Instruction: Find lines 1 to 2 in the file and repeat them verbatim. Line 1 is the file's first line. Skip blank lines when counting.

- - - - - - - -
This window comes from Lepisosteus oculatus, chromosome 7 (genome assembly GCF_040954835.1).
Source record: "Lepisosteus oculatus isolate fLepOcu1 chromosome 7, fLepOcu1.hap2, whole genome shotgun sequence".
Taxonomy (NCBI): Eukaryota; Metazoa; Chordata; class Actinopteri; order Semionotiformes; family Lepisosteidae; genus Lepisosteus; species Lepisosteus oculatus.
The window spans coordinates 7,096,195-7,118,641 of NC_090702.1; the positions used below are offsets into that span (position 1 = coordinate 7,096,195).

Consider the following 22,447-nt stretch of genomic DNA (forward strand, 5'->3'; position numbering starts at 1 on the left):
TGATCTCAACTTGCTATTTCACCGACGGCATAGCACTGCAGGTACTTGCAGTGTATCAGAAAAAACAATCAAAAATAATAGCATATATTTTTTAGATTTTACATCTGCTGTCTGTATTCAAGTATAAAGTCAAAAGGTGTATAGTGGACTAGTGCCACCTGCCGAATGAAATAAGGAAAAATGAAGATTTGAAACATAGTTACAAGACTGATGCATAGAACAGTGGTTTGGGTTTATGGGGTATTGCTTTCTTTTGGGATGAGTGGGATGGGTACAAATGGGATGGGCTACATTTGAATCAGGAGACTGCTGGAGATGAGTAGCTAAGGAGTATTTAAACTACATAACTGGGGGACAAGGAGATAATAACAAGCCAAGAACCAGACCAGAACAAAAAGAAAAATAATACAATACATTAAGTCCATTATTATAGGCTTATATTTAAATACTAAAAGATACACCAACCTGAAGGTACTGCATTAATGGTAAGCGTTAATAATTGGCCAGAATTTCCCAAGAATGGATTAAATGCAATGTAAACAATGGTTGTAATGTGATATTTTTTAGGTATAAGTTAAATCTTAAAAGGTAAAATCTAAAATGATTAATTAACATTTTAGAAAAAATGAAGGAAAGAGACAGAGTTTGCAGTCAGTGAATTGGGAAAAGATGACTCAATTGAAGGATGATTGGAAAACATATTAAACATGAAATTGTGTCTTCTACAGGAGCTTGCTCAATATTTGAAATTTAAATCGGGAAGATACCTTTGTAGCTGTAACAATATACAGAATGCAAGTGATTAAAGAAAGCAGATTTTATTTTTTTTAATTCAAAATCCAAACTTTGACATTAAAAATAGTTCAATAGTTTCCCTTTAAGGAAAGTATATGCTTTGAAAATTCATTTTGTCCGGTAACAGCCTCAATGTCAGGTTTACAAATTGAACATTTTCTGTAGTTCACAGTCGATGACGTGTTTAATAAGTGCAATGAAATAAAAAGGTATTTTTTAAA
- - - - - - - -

This window comes from Lepisosteus oculatus, chromosome 7 (genome assembly GCF_040954835.1).
Source record: "Lepisosteus oculatus isolate fLepOcu1 chromosome 7, fLepOcu1.hap2, whole genome shotgun sequence".